Most students support ‘Pay As You Earn’

Students said they are mostly supportive of the Obama Administration’s new “Pay As You Earn” program, which aims to help student loan borrowers better understand and manage their student loan debt.

A majority of students said the new program would reduce the financial burden of student loan debt during the first few years after graduation, after Obama announced the program Tuesday.

Obama’s proposed student loan relief program represents a “real savings that will help … graduates get started in their careers and help them make ends meet,” Secretary of Education Arne Duncan said in a media conference call Wednesday hosted by the White House.

Pay As You Earn would allow 1.6 million student borrowers to spend no more than 10 percent of their discretionary incomes on student loans. Currently, students with federal loans under the Income-Based Repayment Plan can limit their payments to 15 percent of their discretionary incomes.

A nurse who graduates in 2014, earning $45,000 a year and has $60,000 in federal student loans, for example, would pay $239 a month, compared with $358 under the current plan.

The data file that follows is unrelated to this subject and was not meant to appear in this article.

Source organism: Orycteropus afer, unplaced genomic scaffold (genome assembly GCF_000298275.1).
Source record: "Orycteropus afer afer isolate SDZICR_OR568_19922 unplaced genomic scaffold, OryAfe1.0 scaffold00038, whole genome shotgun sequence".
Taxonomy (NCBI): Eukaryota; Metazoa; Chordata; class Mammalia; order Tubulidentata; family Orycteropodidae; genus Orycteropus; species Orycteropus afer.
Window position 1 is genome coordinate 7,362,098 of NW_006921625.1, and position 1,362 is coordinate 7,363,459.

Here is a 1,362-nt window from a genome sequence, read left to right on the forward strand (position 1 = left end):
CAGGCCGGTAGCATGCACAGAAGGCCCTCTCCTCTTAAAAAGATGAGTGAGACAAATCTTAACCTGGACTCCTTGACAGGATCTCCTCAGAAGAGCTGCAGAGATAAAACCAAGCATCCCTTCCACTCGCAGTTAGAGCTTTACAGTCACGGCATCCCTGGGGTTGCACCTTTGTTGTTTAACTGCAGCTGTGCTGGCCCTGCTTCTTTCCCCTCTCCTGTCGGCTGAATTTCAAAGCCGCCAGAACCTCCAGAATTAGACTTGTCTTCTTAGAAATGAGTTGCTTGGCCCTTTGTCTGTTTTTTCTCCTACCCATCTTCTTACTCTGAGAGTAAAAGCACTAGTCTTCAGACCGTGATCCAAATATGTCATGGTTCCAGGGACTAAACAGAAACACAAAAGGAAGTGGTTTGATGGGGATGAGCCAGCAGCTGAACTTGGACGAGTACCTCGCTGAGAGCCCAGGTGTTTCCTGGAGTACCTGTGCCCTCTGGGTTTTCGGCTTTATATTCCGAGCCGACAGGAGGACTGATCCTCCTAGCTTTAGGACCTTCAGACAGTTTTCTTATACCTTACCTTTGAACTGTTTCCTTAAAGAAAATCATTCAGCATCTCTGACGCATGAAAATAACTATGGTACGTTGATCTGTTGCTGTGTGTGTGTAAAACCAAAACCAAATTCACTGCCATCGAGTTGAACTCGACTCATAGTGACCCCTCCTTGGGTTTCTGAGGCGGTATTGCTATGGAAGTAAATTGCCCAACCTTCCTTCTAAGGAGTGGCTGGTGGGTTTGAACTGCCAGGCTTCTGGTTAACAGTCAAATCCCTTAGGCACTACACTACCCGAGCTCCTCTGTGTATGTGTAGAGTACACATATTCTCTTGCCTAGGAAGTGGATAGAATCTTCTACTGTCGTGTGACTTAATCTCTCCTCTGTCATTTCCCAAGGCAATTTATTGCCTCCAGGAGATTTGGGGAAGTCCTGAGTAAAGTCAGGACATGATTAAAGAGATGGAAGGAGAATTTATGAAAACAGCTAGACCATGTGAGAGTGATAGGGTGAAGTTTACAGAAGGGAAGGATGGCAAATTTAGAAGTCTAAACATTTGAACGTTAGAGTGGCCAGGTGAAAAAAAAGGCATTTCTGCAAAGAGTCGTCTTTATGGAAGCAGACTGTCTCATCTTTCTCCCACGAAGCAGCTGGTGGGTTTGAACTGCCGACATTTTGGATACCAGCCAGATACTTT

Max Martinez, a senior majoring in environmental studies, said the program would help graduates who earn low salaries.

“Students aren’t making that much money fresh out of college nowadays so it’ll reduce the [financial] load for the first few years,” Martinez said. “I hope they push [the percent of discretionary income] down even more.”

Alexis Whalen, a junior majoring in classics, said the new measures would reduce college students’ apprehension about incurring a large amount of debt during college and not being able to pay it off.

“The program would allow students to [attend] college without fear [of being unable to afford loan payments] and would also reduce the load on students’ families,” Whalen said. “It’s so flexible because it gives students the option to repay their loans either fast or slow depending on their starting salaries.”

Gabriela Chiriboga, a sophomore majoring in environmental engineering, said she would not use Pay As You Earn because she prefers to quickly finish off her loan repayments after college.

“Though it would be good to have a little extra money available every month, I would rather prefer finishing off my loan payments as soon as possible,” Chiriboga said. “Just because I have a little more money, doesn’t mean I’ll spend more.”

The Obama administration plans to bypass Congress and implement Pay As You Earn at the beginning of next year.